Fono Comes Around
By Corey Welton
In what appears to be more of a continuing trend than a one-time fad, the Christian music scene is becoming more and more incorporated into the mainstream of modern music. One of the UK's brightest additions to this movement is Fono.
Consisting of Del Currie, Ian Crawford, and Andy Ridley, Fono's first booking (then known as "Seven") was as support to Bon Jovi in front of 60,000, back in 1996. Shortly thereafter in 1997, they were voted the fifth best unsigned band in Britain by readers of Kerrang! Magazine and were soon sought by a number of mainstream labels. Recently finishing up a tour supporting the Goo Goo Dolls, and now on tour with Audio Adrenaline, Del (lead vocals/guitar) took some time out to talk with us about the band's current success, and what they're doing when they're not on tour.
Tollbooth: Just a simple question to start. Where did you all meet up, and how long have you been together?
Fono: Ian and I used to play in a band together a few years ago, and I've known Andy for years. About 3 years ago when I was putting the band together I gave Ian a call to play bass. Andy came along to a rehearsal for fun more than anything, turned out to be a serious player and joined the band straight away.
Tollbooth: Who are some of your musical interests and outside influences? Who did you listen to, growing up?
Fono: For me growing up it was AC/DC, Motorhead, the Ramones then U2 and now we're into all sorts from Marvin Gaye to Sugar, Smashing Pumpkins, Helmet and beyond.
Tollbooth: In recent years, we've seen Christian bands such as the Newsboys and Jars of Clay, etc., have great success across the world complete with Top 40 airplay. In your opinion, why do you think this is the case? Do you see it continuing?
Fono: I guess they must be good bands. Obviously the way the charting works in America helps because Christian stores are chart registered, that doesn't happen in the UK and they haven't had the same success here. I think it can continue, so long as the band don't pretend to be something they're not.
Tollbooth: Several mainstream labels have pursued Fono in the past. What were the influencing or deciding factors that led you to sign with a smaller, Christian label?
Fono: We're still talking to major labels and currently have a lot of interest in that area. KMG have had a mainstream partner working with them on us all along so it wasn't like we've chosen one over the other. KMG are a genuine bunch of people who are as committed to the band as we are and that was the reason we went with them.
Tollbooth: Perhaps one of the most energetic and powerful tracks on your CD, goesaroundcomesaround, is the sixth track, "Alcatraz." Can you give us some background on this song?
Fono: It actually came from the movie Murder in the First and it's pretty much about the system or whatever trying to break a man's spirit, but that spirit actually bending until the system breaks. The system part is a variable really that can be substituted for wherever you're at personally.
Tollbooth: While we're discussing the album, what's behind the album's name?
Fono: goesaroundcomesaround is about what it says, you reap what you sow be it good or bad. Also it's been a weird couple of years and if you stop and think there are so many things happening in every day life that are like history coming back on you.
Tollbooth: One of the loudest debates in the music industry right now is that of an artist's outward appearance regarding his or her actions while in the spotlight. What responsibility do you believe a performer has, as a potential influence on individuals or a culture?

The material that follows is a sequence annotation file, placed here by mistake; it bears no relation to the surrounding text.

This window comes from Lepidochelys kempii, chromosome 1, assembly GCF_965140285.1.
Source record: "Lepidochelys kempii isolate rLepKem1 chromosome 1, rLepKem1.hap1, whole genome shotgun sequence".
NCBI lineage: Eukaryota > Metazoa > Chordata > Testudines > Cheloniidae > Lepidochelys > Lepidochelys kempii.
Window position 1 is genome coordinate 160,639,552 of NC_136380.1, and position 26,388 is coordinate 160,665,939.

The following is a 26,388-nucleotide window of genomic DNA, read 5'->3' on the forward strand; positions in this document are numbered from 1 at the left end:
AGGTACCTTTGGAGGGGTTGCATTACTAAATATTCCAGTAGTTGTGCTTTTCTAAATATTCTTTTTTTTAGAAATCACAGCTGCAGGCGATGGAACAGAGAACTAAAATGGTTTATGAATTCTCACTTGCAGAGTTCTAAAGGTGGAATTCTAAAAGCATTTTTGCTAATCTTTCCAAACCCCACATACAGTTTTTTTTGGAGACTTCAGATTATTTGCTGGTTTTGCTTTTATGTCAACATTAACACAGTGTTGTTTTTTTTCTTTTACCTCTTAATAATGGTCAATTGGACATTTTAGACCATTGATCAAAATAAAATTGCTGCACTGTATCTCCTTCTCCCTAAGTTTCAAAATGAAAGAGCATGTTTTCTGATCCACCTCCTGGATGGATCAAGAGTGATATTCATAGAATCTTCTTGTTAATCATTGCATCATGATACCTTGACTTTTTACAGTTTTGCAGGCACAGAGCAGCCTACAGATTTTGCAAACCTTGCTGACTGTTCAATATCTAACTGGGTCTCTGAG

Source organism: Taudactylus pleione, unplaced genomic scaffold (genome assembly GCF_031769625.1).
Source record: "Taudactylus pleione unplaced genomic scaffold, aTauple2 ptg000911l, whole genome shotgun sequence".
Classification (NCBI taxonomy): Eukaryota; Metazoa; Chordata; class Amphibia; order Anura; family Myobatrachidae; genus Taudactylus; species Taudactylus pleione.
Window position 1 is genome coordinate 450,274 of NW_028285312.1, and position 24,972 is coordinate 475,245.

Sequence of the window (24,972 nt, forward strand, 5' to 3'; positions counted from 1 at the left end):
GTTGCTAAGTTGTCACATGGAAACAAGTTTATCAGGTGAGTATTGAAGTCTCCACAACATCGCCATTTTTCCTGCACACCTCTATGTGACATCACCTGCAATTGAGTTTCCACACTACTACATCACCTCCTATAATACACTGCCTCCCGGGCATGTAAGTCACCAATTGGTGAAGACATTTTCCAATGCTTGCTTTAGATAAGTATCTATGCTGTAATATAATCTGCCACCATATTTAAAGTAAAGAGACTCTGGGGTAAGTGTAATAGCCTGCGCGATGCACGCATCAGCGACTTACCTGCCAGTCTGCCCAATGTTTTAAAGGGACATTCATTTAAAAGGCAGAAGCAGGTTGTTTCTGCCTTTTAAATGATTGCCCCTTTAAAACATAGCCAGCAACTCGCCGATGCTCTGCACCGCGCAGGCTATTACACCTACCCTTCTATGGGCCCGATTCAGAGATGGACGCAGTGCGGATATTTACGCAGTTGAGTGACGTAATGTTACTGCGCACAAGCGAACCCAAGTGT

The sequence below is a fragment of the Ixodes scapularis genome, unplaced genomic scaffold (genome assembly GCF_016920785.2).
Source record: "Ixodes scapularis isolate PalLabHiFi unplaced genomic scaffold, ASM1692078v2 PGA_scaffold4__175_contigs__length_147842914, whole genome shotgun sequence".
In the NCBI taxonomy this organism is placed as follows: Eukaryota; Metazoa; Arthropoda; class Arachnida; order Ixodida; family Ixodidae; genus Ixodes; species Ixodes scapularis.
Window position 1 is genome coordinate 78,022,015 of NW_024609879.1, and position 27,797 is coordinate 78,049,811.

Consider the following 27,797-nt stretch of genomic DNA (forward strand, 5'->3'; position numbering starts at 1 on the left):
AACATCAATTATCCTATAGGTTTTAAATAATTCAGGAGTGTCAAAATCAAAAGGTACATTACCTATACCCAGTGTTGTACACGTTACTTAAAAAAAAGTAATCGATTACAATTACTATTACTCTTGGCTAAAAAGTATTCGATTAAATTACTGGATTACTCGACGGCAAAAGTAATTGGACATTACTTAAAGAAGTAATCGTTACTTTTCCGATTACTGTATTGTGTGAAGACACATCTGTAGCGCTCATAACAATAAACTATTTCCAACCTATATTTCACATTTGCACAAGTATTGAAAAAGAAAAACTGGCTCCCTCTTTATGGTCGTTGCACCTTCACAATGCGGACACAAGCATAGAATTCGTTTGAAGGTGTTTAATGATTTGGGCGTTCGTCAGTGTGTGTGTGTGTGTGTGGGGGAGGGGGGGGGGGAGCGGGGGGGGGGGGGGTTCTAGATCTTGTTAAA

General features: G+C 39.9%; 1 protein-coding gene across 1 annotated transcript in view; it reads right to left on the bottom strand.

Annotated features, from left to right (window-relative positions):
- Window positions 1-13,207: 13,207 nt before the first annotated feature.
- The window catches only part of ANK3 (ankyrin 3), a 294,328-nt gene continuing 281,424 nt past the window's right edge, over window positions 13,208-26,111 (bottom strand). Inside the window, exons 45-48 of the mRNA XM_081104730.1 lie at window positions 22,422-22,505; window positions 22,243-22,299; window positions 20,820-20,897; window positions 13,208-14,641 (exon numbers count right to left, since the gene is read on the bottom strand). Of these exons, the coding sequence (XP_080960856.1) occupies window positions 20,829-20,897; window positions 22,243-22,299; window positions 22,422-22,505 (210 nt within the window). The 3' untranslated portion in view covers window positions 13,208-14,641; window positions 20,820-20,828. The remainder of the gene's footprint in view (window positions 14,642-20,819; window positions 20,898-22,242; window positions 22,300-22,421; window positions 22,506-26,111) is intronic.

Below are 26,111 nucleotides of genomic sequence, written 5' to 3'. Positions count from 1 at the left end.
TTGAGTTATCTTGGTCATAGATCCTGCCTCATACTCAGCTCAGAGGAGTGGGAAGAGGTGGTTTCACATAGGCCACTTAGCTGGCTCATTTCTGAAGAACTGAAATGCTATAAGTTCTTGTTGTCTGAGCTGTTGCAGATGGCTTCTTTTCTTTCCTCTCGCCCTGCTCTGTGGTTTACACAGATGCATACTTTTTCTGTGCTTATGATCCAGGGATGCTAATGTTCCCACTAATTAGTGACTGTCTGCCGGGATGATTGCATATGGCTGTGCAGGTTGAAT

Fono: When you're in the spotlight people hold you up right or wrong. If you've got any common sense you'll try and act in a sane way that is sensitive to your audience. So there is responsibility there, but some critics just go to extremes and they need to chill out just as much as some artists need to be aware of their observers.
Tollbooth: What directions do you see the alternative music scenes going in the next few years?
Fono: I haven't got a clue. I never was any good at predicting those sort of trends.
Tollbooth: No show ever goes perfectly as rehearsed. What's the strangest thing that has happened during one of your shows?
Fono: Funny enough, we had a Spinal Tap moment in Sweden a couple of months ago. You know how the record starts with the loop countdown thing, well we decided to start the set with that sample triggered from CD. They announced us on, the crowd were shouting "Fono, Fono, Fono...", the loop started playing, we started to slowly stroll on the stage, next thing we know the CD jumped and stopped completely and we had to sprint on, grab our guitars and try to recover from a very uncool beginning to the set.
Tollbooth: What's in the future for Fono? Tours? Videos? New releases? Enormous websites? F: We've just finished two months on the road with the Goo Goo Dolls and Tonic and we're heading back to the States in January for a four month stint with Audio Adrenalin amongst other interesting spots like the Donnie and Marie show. We're doing a video for 'Drift Away' and the UK mainstream release for the album is being planned for early 2000 so it's all go go go for us right now.
Tollbooth: Speaking of websites, is anyone in Fono an avid Internet junkie?
Fono: I'm a total net head and Andy is a close running second.
Tollbooth: In those inklings of spare time that show up when you're not playing music, what kind of things do you do to keep yourselves entertained? What authors/titles are you currently reading?
Fono: Well, we're big curry fans and enjoy a good Indian restaurant. We all suffer from an obsession with autobiographies so right now we're doing Hendrix, Aerosmith and Led Zepplin.
Tollbooth: What do you see yourself/selves doing ten years down the road?
Fono: I honestly don't know,
every time we plan something, something else happens. But I hope we're
still going strong.